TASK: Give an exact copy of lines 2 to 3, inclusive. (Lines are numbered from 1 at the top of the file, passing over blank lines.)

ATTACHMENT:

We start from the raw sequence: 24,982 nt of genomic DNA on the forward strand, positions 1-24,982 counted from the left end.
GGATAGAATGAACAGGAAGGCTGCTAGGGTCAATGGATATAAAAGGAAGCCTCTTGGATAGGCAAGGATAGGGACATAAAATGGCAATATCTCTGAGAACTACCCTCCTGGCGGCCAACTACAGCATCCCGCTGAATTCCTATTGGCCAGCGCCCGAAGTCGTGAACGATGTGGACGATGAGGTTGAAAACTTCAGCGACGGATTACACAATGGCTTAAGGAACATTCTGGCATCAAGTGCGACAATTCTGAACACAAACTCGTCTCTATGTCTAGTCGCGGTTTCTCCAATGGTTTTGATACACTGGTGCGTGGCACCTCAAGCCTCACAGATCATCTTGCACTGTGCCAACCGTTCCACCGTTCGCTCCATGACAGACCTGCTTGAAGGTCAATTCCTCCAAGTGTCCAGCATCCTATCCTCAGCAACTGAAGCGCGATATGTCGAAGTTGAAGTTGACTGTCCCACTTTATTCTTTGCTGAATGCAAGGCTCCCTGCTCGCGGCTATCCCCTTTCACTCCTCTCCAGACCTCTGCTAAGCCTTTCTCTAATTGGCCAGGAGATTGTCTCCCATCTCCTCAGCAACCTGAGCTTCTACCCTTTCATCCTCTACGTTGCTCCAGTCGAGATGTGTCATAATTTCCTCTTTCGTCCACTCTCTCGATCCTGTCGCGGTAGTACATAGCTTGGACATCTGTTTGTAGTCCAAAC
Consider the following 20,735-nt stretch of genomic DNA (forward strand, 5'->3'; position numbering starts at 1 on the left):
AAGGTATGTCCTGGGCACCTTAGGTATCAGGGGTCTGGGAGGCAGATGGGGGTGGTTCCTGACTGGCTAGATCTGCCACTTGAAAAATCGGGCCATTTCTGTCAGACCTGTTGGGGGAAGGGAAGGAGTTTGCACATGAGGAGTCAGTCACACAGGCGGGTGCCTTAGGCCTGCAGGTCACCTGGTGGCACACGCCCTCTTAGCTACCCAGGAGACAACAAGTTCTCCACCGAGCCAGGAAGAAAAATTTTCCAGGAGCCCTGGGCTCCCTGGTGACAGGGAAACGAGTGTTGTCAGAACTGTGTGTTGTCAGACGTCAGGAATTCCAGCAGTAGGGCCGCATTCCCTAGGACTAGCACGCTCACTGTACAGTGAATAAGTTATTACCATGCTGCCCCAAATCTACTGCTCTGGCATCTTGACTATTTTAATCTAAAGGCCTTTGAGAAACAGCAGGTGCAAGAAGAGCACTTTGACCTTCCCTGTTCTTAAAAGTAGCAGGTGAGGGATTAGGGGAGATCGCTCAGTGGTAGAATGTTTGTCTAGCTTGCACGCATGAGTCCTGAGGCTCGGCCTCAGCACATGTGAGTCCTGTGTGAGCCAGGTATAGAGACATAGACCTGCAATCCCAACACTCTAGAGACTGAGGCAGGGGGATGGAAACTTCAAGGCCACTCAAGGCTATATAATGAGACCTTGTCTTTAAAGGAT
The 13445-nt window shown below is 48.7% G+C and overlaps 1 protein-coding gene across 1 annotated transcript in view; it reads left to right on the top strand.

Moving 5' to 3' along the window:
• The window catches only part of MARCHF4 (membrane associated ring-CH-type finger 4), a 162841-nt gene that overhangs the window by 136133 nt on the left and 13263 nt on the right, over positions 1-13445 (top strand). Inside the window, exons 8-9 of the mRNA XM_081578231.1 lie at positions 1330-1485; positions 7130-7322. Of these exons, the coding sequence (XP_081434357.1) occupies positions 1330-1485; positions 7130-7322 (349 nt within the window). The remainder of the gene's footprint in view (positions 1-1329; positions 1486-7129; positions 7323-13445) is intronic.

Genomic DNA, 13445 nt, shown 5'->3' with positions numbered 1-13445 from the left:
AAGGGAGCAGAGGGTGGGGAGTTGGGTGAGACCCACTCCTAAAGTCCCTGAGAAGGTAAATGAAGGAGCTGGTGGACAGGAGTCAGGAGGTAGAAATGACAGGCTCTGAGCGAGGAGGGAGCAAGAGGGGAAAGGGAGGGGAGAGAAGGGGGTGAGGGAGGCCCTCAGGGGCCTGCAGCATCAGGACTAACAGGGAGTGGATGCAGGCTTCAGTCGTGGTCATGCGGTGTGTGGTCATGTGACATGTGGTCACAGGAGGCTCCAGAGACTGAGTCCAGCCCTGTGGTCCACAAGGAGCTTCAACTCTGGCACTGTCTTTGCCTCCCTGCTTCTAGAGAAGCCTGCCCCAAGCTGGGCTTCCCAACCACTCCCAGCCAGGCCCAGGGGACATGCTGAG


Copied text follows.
GGATAGAATGAACAGGAAGGCTGCTAGGGTCAATGGATATAAAAGGAAGCCTCTTGGATAGGCAAGGATAGGGACATAAAATGGCAATATCTCTGAGAACTACCCTCCTGGCGGCCAACTACAGCATCCCGCTGAATTCCTATTGGCCAGCGCCCGAAGTCGTGAACGATGTGGACGATGAGGTTGAAAACTTCAGCGACGGATTACACAATGGCTTAAGGAACATTCTGGCATCAAGTGCGACAATTCTGAACACAAACTCGTCTCTATGTCTAGTCGCGGTTTCTCCAATGGTTTTGATACACTGGTGCGTGGCACCTCAAGCCTCACAGATCATCTTGCACTGTGCCAACCGTTCCACCGTTCGCTCCATGACAGACCTGCTTGAAGGTCAATTCCTCCAAGTGTCCAGCATCCTATCCTCAGCAACTGAAGCGCGATATGTCGAAGTTGAAGTTGACTGTCCCACTTTATTCTTTGCTGAATGCAAGGCTCCCTGCTCGCGGCTATCCCCTTTCACTCCTCTCCAGACCTCTGCTAAGCCTTTCTCTAATTGGCCAGGAGATTGTCTCCCATCTCCTCAGCAACCTGAGCTTCTACCCTTTCATCCTCTACGTTGCTCCAGTCGAGATGTGTCATAATTTCCTCTTTCGTCCACTCTCTCGATCCTGTCGCGGTAGTACATAGCTTGGACATCTGTTTGTAGTCCAAAC
Consider the following 20,735-nt stretch of genomic DNA (forward strand, 5'->3'; position numbering starts at 1 on the left):